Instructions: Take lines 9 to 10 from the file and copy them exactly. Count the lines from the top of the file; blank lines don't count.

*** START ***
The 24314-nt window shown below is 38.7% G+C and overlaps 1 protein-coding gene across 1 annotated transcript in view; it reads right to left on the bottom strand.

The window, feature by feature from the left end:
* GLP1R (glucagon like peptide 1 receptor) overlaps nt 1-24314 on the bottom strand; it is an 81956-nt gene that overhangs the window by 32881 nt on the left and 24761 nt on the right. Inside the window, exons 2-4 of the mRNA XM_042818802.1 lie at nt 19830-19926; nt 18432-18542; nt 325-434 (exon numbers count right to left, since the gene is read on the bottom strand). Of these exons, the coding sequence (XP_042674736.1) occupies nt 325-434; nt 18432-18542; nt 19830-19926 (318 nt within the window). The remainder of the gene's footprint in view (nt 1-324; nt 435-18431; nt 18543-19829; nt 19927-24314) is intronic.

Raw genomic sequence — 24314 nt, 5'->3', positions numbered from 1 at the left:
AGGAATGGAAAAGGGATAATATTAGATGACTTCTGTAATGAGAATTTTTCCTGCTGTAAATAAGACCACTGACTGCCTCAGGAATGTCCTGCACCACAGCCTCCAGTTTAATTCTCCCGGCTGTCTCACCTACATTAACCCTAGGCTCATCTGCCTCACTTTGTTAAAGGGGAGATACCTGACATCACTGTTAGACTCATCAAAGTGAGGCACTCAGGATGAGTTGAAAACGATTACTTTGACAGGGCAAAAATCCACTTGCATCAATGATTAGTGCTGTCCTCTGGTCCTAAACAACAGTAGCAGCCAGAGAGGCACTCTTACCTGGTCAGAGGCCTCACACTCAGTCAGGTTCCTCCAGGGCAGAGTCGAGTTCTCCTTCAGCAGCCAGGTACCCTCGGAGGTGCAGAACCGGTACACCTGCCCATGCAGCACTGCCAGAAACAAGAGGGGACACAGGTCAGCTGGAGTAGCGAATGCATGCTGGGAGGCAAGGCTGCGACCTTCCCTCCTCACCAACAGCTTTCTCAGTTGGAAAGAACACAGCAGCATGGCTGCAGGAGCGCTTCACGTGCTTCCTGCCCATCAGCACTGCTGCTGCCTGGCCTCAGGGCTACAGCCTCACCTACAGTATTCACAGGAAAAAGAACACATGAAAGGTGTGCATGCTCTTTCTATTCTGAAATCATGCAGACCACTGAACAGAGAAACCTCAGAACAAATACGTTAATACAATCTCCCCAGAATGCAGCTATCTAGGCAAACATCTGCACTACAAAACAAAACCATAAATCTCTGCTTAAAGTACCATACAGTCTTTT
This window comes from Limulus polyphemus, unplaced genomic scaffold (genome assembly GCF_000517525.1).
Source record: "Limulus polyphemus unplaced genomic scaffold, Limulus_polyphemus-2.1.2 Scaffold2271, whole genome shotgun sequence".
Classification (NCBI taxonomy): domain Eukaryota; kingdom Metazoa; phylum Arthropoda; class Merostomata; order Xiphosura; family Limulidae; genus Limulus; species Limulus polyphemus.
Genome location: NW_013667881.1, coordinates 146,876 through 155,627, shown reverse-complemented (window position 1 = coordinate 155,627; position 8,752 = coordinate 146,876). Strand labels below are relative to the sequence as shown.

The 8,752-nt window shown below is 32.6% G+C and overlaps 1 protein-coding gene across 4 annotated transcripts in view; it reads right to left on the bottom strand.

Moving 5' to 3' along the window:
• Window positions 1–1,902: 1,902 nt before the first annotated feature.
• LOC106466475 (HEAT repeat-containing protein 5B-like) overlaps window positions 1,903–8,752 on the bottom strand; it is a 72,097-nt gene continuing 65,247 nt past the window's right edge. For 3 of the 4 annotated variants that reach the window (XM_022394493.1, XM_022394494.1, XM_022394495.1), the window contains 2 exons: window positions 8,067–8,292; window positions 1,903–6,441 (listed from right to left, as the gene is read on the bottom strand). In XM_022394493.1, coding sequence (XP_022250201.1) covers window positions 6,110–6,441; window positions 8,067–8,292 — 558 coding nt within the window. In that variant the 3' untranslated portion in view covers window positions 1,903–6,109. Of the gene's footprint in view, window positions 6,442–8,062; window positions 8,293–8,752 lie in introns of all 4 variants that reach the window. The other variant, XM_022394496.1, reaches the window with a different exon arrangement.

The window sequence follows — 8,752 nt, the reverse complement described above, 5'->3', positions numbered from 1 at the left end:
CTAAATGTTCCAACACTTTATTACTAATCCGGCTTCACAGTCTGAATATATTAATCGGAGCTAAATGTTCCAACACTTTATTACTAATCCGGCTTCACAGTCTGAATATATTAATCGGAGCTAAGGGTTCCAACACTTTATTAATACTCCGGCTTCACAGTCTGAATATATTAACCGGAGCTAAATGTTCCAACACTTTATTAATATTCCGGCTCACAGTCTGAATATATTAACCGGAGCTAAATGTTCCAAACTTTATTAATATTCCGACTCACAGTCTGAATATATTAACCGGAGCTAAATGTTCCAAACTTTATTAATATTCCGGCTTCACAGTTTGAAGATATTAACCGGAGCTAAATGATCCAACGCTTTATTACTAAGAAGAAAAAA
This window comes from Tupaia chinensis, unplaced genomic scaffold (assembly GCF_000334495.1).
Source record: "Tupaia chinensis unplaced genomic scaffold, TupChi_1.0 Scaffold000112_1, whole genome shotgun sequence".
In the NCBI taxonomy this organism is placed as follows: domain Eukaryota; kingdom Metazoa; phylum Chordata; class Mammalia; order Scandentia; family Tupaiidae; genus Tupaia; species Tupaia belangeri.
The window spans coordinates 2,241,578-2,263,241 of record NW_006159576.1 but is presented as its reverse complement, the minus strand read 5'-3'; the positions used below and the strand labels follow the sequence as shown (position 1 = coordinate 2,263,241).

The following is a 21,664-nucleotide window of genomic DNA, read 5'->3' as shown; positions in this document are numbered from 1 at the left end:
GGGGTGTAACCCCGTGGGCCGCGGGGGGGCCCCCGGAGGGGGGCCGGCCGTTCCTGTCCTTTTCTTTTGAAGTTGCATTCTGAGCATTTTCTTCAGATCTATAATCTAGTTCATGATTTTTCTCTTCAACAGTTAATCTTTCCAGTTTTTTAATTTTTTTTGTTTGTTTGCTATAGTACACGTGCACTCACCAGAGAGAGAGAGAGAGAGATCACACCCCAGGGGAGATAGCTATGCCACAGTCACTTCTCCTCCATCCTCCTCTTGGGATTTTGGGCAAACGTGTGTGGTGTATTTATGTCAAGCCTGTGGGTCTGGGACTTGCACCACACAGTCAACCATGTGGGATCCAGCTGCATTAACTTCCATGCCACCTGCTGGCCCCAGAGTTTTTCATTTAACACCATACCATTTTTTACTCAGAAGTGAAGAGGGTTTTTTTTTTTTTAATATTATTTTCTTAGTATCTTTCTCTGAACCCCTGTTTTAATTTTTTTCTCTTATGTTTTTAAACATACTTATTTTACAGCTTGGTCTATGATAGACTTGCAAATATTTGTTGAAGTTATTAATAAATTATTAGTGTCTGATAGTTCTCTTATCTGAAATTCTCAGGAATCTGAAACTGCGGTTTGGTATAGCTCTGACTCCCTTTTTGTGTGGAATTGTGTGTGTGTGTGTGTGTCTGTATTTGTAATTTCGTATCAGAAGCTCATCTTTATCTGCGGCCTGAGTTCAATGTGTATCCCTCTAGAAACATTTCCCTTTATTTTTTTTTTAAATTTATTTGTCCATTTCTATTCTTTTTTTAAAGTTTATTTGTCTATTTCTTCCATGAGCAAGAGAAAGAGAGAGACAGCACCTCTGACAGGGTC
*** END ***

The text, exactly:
Genome location: NW_013667881.1, coordinates 146,876 through 155,627, shown reverse-complemented (window position 1 = coordinate 155,627; position 8,752 = coordinate 146,876). Strand labels below are relative to the sequence as shown.

The 8,752-nt window shown below is 32.6% G+C and overlaps 1 protein-coding gene across 4 annotated transcripts in view; it reads right to left on the bottom strand.